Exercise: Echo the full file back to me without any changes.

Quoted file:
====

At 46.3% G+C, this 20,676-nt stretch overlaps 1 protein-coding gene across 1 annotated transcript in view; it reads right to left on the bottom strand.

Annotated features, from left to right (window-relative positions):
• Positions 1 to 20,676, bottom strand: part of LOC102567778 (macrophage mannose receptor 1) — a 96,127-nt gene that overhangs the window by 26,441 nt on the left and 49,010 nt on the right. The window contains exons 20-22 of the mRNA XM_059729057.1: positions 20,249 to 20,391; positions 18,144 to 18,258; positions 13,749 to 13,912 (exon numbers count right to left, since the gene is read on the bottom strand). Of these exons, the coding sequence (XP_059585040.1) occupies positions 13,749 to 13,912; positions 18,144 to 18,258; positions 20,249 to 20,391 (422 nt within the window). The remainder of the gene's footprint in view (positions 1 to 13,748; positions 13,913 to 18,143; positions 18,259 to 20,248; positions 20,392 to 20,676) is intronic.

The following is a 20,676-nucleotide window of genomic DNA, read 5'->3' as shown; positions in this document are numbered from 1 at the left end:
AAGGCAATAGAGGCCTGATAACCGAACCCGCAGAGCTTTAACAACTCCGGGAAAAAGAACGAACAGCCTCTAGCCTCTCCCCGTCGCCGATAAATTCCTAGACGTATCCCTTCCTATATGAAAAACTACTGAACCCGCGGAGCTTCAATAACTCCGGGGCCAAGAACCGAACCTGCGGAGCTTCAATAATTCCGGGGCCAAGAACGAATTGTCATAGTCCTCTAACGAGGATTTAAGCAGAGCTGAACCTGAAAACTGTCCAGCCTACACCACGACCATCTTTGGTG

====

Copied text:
At 46.3% G+C, this 20,676-nt stretch overlaps 1 protein-coding gene across 1 annotated transcript in view; it reads right to left on the bottom strand.

Annotated features, from left to right (window-relative positions):
• Positions 1 to 20,676, bottom strand: part of LOC102567778 (macrophage mannose receptor 1) — a 96,127-nt gene that overhangs the window by 26,441 nt on the left and 49,010 nt on the right. The window contains exons 20-22 of the mRNA XM_059729057.1: positions 20,249 to 20,391; positions 18,144 to 18,258; positions 13,749 to 13,912 (exon numbers count right to left, since the gene is read on the bottom strand). Of these exons, the coding sequence (XP_059585040.1) occupies positions 13,749 to 13,912; positions 18,144 to 18,258; positions 20,249 to 20,391 (422 nt within the window). The remainder of the gene's footprint in view (positions 1 to 13,748; positions 13,913 to 18,143; positions 18,259 to 20,248; positions 20,392 to 20,676) is intronic.

The following is a 20,676-nucleotide window of genomic DNA, read 5'->3' as shown; positions in this document are numbered from 1 at the left end:
AAGGCAATAGAGGCCTGATAACCGAACCCGCAGAGCTTTAACAACTCCGGGAAAAAGAACGAACAGCCTCTAGCCTCTCCCCGTCGCCGATAAATTCCTAGACGTATCCCTTCCTATATGAAAAACTACTGAACCCGCGGAGCTTCAATAACTCCGGGGCCAAGAACCGAACCTGCGGAGCTTCAATAATTCCGGGGCCAAGAACGAATTGTCATAGTCCTCTAACGAGGATTTAAGCAGAGCTGAACCTGAAAACTGTCCAGCCTACACCACGACCATCTTTGGTG